Conservation of Momentum
The conservation of momentum is a fundamental law of physics. Typical labs require that students take data for several trials and several cases. This can mean that students are required to do dozens of calculations. In addition, when setting up the equations for each case, students sometimes fail to see that it is the same fundamental relationship at work in all cases. This activity forces the point that one equation can be used for all the various experimental cases. This activity can meet several MSDE Core Learning Goals.
Before this activity, students have worked extensively with data analysis using either graphing calculators or graphing software. They have learned that physical laws and physics equations are based on experimental evidence. They have used CBLs and calculators to gather data. However, this is the first exposure, in this class, to spreadsheets, ULIs and air tracks and to MATLAB.
It seemed from close observation that most of them were familiar with spreadsheets. They required little direct instruction other than a few basics about how this particular package worked. Their only MATLAB instruction came directly from the handout, though some students had used MATLAB in another class.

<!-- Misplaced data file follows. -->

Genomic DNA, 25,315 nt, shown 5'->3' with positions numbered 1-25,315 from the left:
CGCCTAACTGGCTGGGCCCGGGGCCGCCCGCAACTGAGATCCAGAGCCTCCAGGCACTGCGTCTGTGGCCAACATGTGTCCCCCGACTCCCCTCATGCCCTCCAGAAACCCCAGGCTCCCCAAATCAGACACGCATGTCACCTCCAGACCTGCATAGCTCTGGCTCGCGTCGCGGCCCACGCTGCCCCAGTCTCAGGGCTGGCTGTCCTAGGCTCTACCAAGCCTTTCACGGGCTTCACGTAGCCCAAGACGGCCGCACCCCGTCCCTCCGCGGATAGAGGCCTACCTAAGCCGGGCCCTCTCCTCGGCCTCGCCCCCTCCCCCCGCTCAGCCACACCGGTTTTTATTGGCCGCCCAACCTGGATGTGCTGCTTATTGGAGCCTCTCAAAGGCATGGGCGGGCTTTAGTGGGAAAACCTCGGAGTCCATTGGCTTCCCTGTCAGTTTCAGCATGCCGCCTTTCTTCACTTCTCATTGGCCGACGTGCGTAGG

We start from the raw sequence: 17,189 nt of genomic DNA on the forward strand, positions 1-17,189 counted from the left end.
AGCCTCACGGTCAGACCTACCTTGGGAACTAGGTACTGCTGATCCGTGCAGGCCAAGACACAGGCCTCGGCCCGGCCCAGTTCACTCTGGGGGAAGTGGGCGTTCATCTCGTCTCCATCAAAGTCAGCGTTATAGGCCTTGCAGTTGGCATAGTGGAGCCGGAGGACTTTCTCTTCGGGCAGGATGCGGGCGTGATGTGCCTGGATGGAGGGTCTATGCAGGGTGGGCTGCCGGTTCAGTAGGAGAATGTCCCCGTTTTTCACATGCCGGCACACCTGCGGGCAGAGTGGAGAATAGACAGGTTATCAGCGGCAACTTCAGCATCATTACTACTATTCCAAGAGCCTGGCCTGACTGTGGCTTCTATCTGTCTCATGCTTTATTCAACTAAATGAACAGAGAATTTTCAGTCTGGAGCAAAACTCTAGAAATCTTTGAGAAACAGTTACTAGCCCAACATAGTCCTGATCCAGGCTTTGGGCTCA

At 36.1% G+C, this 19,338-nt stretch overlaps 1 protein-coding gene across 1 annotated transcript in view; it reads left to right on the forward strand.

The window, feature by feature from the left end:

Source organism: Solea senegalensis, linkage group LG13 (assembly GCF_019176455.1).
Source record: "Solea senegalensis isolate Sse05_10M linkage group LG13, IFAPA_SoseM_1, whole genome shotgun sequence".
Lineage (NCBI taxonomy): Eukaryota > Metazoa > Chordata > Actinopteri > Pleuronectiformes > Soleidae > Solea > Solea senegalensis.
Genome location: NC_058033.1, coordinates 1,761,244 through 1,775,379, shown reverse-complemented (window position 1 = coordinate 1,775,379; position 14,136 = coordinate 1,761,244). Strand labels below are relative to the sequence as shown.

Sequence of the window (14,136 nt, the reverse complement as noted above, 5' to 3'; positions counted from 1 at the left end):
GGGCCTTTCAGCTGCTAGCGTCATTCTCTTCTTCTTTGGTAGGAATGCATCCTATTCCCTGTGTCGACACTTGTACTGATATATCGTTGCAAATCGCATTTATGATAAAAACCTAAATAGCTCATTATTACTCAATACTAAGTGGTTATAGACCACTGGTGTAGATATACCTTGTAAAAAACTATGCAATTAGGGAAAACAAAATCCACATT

Time and Evaluation of Activity
Some students were able to complete the spreadsheet in the space of 40 min and to do the MATLAB activity in about 30 min. Other students took much longer figuring out the relationships between the various quantities needed just to set up the spreadsheet. Once this was determined though, they breezed through the MATLAB portion.
The combination of working with the spreadsheet and MATLAB resulted in many valuable student-teacher interactions about the relationship between the variables. It appeared that there was a much greater understanding of the underlying equations than is usually achieved with the calculator and just having the students plug in the numbers. In addition, there was a greater willingness to search out sources of mathematical error, such as putting the wrong number in the wrong cell, because the spreadsheet was doing all the work.
Most interesting to watch were the groups who found that their MATLAB
analysis produced different results than the spreadsheet. In each case,
it turned out that the spreadsheet was in error and the students could go
back and correct it.
MSDE CORE Learning Goals
MSDE CORE Learning Goals